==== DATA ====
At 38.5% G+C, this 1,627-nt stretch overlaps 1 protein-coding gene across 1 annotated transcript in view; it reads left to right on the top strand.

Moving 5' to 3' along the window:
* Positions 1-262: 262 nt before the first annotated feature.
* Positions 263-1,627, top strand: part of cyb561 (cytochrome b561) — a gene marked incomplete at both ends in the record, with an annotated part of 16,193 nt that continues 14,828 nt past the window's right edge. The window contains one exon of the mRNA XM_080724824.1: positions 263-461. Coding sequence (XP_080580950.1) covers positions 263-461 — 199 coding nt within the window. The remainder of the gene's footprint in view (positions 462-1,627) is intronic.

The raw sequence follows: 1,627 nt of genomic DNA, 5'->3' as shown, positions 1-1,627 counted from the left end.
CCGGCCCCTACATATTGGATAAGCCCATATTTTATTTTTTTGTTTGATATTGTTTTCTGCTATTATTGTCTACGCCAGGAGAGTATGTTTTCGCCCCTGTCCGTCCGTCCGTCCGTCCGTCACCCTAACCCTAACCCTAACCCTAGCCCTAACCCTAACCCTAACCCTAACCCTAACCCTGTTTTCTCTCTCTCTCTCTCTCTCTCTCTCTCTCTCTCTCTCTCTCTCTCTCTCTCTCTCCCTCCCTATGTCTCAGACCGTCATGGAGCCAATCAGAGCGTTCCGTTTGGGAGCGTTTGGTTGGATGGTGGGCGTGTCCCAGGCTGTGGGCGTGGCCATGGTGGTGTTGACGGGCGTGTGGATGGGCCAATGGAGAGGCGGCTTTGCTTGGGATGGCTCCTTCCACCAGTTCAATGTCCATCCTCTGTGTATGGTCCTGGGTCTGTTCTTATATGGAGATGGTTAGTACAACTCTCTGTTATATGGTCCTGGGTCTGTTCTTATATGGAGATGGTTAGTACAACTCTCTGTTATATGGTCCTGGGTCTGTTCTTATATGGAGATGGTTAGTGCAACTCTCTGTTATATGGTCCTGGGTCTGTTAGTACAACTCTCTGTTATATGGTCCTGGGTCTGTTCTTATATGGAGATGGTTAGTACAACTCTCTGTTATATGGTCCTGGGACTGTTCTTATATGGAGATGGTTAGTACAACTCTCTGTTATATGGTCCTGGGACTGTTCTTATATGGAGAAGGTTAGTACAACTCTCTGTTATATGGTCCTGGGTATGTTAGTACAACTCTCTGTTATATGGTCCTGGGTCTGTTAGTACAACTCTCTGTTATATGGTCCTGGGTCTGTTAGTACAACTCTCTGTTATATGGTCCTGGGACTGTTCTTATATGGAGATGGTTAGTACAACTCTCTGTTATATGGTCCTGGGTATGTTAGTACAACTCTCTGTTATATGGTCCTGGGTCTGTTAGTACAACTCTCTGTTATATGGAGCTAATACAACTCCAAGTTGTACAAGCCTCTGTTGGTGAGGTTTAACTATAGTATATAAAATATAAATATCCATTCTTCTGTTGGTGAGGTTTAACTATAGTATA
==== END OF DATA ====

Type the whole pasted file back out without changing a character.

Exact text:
At 38.5% G+C, this 1,627-nt stretch overlaps 1 protein-coding gene across 1 annotated transcript in view; it reads left to right on the top strand.

Moving 5' to 3' along the window:
* Positions 1-262: 262 nt before the first annotated feature.
* Positions 263-1,627, top strand: part of cyb561 (cytochrome b561) — a gene marked incomplete at both ends in the record, with an annotated part of 16,193 nt that continues 14,828 nt past the window's right edge. The window contains one exon of the mRNA XM_080724824.1: positions 263-461. Coding sequence (XP_080580950.1) covers positions 263-461 — 199 coding nt within the window. The remainder of the gene's footprint in view (positions 462-1,627) is intronic.

The raw sequence follows: 1,627 nt of genomic DNA, 5'->3' as shown, positions 1-1,627 counted from the left end.
CCGGCCCCTACATATTGGATAAGCCCATATTTTATTTTTTTGTTTGATATTGTTTTCTGCTATTATTGTCTACGCCAGGAGAGTATGTTTTCGCCCCTGTCCGTCCGTCCGTCCGTCCGTCACCCTAACCCTAACCCTAACCCTAGCCCTAACCCTAACCCTAACCCTAACCCTAACCCTGTTTTCTCTCTCTCTCTCTCTCTCTCTCTCTCTCTCTCTCTCTCTCTCTCTCTCTCTCTCCCTCCCTATGTCTCAGACCGTCATGGAGCCAATCAGAGCGTTCCGTTTGGGAGCGTTTGGTTGGATGGTGGGCGTGTCCCAGGCTGTGGGCGTGGCCATGGTGGTGTTGACGGGCGTGTGGATGGGCCAATGGAGAGGCGGCTTTGCTTGGGATGGCTCCTTCCACCAGTTCAATGTCCATCCTCTGTGTATGGTCCTGGGTCTGTTCTTATATGGAGATGGTTAGTACAACTCTCTGTTATATGGTCCTGGGTCTGTTCTTATATGGAGATGGTTAGTACAACTCTCTGTTATATGGTCCTGGGTCTGTTCTTATATGGAGATGGTTAGTGCAACTCTCTGTTATATGGTCCTGGGTCTGTTAGTACAACTCTCTGTTATATGGTCCTGGGTCTGTTCTTATATGGAGATGGTTAGTACAACTCTCTGTTATATGGTCCTGGGACTGTTCTTATATGGAGATGGTTAGTACAACTCTCTGTTATATGGTCCTGGGACTGTTCTTATATGGAGAAGGTTAGTACAACTCTCTGTTATATGGTCCTGGGTATGTTAGTACAACTCTCTGTTATATGGTCCTGGGTCTGTTAGTACAACTCTCTGTTATATGGTCCTGGGTCTGTTAGTACAACTCTCTGTTATATGGTCCTGGGACTGTTCTTATATGGAGATGGTTAGTACAACTCTCTGTTATATGGTCCTGGGTATGTTAGTACAACTCTCTGTTATATGGTCCTGGGTCTGTTAGTACAACTCTCTGTTATATGGAGCTAATACAACTCCAAGTTGTACAAGCCTCTGTTGGTGAGGTTTAACTATAGTATATAAAATATAAATATCCATTCTTCTGTTGGTGAGGTTTAACTATAGTATA